Armies of the Russo-Ukrainian War: The Armed and Security Forces of the Republic of Moldova

(To Andrea Gaspardo)

In a previous episode of our series dedicated to the "armies of the Russo-Ukrainian War", we talked about the Armed and Security Forces of Transnistria (or more formally: the "Moldovan Republic of Pridnestrovia") and how there is a well-founded possibility that, as the conflict between Moscow and Kiev progresses, they could be drawn into the war. Today we will instead deal with the case of the Armed and Security Forces of Moldova (also known as the "Republic of Moldova") given that the Bessarabian nation has also been mentioned several times over the past year as a target at the center of the Kremlin's sights as much as the Ukraine.

Even if the military history of Moldova understood as a sovereign state is relatively recent, this does not mean that the people of the territory cannot boast a rich and often unknown warrior tradition.

Without going back to Ancient or Medieval History, it will suffice to recall that, in the last hundred years, a large number of Moldovan soldiers had the opportunity to serve during the Second World War both in the ranks of the Romanian army and in those of the Soviet army by paying in both cases a high blood toll. During the Cold War then, the Moldovan contribution to the military instrument of the Red Empire was robust and the native men of the socialist republic were able to distinguish themselves also in the Soviet War in Afghanistan.

Moldova began the process that would lead it to separate from the Soviet Union as early as 1990, but it was only in December 1991 that, with the formal act of dissolution of the USSR, the country effectively became a member of the " international community". However, this event was not without consequences in geopolitical terms because, as early as November 1990, the central authorities of Chișinău had to deal with the revolt of the population inhabiting the Transnistria region, subsequently supported by Moscow in what, during the 1992, became a full-scale war, which ended in the military victory of the Transnistrian-Russian coalition and the creation of Transnistria as a de facto independent state.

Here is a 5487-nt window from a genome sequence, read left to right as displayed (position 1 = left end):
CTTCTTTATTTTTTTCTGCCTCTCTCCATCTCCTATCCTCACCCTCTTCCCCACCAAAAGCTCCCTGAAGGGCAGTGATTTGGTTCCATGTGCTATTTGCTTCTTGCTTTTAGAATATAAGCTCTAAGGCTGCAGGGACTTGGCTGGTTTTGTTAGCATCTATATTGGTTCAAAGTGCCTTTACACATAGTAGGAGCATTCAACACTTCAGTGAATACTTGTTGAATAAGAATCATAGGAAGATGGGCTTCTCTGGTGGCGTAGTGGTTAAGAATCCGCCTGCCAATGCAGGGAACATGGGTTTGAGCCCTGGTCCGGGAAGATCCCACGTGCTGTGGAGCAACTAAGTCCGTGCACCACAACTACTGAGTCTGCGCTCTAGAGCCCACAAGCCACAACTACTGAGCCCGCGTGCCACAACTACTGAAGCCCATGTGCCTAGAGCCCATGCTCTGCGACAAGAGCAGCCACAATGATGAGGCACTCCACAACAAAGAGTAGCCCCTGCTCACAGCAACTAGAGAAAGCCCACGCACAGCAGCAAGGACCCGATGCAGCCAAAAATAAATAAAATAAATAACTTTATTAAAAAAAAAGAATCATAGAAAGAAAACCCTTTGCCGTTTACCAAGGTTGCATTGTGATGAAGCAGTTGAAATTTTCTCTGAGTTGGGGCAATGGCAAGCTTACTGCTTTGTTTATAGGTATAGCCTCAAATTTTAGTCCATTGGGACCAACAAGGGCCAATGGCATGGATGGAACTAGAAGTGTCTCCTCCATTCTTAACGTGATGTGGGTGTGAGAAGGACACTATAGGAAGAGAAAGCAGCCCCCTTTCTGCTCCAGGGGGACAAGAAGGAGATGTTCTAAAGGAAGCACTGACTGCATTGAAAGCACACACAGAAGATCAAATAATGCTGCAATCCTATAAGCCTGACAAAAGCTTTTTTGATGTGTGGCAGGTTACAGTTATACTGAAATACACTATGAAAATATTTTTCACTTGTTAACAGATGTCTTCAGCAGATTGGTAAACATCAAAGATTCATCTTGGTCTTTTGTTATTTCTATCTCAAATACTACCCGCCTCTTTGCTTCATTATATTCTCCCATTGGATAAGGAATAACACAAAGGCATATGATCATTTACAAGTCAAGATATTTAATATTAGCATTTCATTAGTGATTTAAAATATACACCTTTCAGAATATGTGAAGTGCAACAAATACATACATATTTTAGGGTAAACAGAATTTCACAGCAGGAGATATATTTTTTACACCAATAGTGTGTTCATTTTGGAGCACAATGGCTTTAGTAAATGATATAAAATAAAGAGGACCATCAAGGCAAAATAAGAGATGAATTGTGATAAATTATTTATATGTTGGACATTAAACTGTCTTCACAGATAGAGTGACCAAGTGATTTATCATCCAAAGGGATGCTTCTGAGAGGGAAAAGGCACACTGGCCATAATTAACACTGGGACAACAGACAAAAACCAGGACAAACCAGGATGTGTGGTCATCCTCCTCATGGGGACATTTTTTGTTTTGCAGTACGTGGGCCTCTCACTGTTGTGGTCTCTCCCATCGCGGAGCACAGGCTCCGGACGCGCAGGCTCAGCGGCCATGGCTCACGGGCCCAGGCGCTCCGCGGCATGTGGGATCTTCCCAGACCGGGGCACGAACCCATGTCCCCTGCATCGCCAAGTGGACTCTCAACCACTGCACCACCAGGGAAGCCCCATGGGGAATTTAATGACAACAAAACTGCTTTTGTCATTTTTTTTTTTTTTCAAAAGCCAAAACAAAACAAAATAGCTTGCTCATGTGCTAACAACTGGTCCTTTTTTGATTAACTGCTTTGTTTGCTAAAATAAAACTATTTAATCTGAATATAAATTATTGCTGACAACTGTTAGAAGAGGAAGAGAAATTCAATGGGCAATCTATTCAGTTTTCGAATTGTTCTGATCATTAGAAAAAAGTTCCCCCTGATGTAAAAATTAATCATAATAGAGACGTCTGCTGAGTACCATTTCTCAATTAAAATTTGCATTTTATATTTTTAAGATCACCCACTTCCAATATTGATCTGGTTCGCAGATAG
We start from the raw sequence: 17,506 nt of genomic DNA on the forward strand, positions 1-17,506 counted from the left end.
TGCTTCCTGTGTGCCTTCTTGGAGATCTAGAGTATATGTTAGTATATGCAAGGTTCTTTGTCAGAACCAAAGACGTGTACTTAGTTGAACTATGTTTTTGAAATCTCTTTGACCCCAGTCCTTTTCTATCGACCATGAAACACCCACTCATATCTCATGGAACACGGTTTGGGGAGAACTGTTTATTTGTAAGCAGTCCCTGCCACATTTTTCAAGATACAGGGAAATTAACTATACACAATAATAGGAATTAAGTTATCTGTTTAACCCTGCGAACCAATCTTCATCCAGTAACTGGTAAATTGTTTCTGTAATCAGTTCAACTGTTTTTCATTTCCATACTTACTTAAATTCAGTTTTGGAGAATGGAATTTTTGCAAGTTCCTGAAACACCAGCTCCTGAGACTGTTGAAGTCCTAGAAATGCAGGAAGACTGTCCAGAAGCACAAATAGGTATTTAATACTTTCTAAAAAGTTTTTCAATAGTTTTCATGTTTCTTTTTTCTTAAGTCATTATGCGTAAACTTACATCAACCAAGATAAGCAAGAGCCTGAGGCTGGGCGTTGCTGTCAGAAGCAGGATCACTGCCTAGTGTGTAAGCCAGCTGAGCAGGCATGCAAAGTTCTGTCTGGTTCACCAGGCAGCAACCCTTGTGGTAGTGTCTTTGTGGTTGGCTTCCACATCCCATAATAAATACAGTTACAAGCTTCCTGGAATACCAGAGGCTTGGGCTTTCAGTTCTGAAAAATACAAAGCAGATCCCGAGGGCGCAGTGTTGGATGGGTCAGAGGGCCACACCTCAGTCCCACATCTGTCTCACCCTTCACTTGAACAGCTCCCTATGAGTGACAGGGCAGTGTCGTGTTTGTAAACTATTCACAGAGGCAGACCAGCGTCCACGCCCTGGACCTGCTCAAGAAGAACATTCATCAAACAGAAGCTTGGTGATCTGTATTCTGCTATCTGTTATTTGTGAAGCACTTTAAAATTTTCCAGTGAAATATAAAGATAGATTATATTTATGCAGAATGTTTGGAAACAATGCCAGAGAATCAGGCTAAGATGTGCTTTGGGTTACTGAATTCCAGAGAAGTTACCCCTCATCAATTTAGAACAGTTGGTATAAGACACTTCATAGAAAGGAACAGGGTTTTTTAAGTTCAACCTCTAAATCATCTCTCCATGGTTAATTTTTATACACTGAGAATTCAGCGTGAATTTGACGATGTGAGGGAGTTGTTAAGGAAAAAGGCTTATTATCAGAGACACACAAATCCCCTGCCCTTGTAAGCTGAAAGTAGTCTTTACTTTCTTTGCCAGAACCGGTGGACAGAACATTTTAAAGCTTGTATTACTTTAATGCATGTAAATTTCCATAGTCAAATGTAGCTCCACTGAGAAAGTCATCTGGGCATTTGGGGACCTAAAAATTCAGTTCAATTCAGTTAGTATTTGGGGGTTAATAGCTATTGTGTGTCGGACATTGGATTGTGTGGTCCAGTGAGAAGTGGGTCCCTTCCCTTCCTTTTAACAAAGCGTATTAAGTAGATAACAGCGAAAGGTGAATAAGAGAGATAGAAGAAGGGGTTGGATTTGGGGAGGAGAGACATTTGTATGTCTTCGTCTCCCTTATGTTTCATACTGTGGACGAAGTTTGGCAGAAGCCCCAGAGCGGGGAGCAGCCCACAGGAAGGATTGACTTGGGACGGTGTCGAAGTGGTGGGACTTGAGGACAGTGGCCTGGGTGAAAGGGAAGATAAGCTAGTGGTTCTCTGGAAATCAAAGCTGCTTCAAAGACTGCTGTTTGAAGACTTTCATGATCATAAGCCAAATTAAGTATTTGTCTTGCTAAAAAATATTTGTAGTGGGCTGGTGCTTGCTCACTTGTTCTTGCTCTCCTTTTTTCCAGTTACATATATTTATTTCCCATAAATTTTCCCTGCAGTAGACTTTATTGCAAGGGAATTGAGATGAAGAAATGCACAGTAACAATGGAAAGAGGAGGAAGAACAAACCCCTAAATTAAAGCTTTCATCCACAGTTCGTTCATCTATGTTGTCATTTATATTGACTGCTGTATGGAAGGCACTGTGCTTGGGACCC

It was precisely during those events that the Armed Forces of Moldova saw the light and had their so-called "baptism of fire". On the basis of the agreements in force at that time between the ex-Soviet countries, Chișinău legally took control of all the Soviet military assets present on its territory and the final result of this appropriation process was that the country received a military force as a dowry for nothing contemptible. By way of example, it will suffice to recall that the Moldovans obtained control of all the Mig-29 aircraft belonging to the 86th regiment of theGuards Naval Aviation.

In any case, with independence, the economic situation of Moldova immediately began to degenerate with the GDP in free fall (according to World Bank data, in 2001 Moldova's economy had a size equal to 45% of what it had in 1991 , last year of the country's membership of the Soviet Union!) and large segments of the population forced to emigrate to survive (considering the secession of Transnistria, massive emigration and low total fertility rate, Moldova has gone from a population of 4.364.000 inhabitants at the time of independence to 2.597.100 in 2021, with a decrease of 41%!).

It was inevitable that in this context of complete economic and social collapse, the country was forced to drastically cut military spending also given the substantial compliance of the political-military elites with little interest in "unfreezing" the Transnistrian conflict for fear of incurring Moscow's wrath again .